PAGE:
By DENNIS GRUBAUGH
Ports and rail hubs around America are gearing up for the completion of expansion of the Panama Canal, and the Southwestern Illinois area is among them.
Intermodal facilities each hope to take advantage of the likely surge of freight movement.
“I don’t have a crystal ball and there are a lot of different opinions as to where that growth will take place. But I’m going to say there are regions in the Midwest that are going to benefit from the Panama Canal,” said Mary Lamie, executive director of the St. Louis Regional Freightway.
The Panama Canal expansion should be completed by May although the date has been pushed back several times. The project is intended to double the capacity of the canal by creating a new lane of traffic and allowing more and larger ships — about 1.5 times the current maximum width and length — that can carry over twice as much cargo.
The project will feature two new sets of locks, one each on the Atlantic and Pacific sides, and newly excavated channels to the new locks. It is the largest volume of work done on the canal since it originally opened in 1914.
Lamie is certain the Midwest can play a role.
“We’ve got the capacity on the Mississippi River. And we’ve got facilities like America’s Central Port with the (new South) harbor in place and the right equipment to pick up the containers off the barges and move them from freight rail to a truck,” Lamie said.
The St. Louis Regional Freightway represents the interests of all three ports in the region, the other two being the Port of Metropolitan St. Louis and its Municipal River Terminal, operated by the city of St. Louis, and the Jefferson County (Mo.) Port Authority.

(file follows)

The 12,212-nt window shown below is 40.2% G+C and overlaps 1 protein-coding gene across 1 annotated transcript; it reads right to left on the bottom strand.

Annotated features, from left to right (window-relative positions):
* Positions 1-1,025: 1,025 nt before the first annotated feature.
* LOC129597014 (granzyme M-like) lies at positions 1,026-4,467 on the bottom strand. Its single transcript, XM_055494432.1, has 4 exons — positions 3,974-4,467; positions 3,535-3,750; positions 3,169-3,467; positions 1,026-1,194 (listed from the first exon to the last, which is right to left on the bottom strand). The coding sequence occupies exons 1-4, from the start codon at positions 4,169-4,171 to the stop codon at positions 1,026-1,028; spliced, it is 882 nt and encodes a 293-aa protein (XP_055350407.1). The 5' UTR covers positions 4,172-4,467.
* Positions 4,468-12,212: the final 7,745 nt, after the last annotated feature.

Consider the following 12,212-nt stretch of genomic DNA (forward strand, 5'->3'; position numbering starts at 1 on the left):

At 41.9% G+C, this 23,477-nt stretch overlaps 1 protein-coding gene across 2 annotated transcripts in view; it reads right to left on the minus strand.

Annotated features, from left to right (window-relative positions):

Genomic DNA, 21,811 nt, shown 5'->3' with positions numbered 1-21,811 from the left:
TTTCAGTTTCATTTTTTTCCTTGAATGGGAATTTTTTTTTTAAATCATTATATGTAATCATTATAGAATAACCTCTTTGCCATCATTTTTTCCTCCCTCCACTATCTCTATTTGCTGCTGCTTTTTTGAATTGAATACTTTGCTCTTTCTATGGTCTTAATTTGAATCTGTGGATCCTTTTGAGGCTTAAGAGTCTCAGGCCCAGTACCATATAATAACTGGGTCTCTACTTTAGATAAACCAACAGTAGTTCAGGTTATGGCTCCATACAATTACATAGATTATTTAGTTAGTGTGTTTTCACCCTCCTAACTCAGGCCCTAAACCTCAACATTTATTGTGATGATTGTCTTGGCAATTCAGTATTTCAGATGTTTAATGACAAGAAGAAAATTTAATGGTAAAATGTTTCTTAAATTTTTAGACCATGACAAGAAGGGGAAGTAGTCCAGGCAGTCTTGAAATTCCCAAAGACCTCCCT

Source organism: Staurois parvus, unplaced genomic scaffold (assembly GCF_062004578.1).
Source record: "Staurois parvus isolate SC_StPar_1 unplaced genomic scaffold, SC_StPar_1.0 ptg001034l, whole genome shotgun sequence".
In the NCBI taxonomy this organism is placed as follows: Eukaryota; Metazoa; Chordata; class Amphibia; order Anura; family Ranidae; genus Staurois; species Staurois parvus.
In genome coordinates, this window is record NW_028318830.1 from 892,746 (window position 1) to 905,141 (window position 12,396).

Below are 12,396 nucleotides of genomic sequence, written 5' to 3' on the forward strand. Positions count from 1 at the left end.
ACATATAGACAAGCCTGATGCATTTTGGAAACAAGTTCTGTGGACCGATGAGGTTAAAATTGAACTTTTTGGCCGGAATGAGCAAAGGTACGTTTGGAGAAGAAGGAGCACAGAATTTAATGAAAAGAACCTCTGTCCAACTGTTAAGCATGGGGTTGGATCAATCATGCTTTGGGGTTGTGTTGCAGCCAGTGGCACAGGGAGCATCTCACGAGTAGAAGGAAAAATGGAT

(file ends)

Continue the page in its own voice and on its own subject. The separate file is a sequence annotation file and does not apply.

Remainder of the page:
“When you connect all those dots and start showing all those resources in our region, it’s a very compelling story,” Lamie said.
The key for the St. Louis region is to work collaboratively and be part of the discussions, she said.
“When leaders are making those decisions in the Port of New Orleans and the Port of Houston, when those ocean carriers are working with third-party logistics companies, trying to figure out what those transportation corridors are going to look like, we want to be part of those discussions,” she said.
Freight rail and ports throughout the national are making hundreds of millions of dollars of infrastructure improvements to get ready for whatever happens. America’s Central Port recently debuted its new South Harbor, which got one of its first key tests last month when it loaded its first river barge in a test of the conveyors and equipment at the terminal building that receives trucks and rail cars.
Dennis Wilmsmeyer, the executive director of America’s Central Port, is the chair of the marketing committee for the Freightway, Lamie said.
“We’re trying to be very strategic, but more importantly we’re not in it alone. We’re working with leaders on both sides of the river, all the economic development professionals, with economic development organizations and all of our elected leaders,” she said.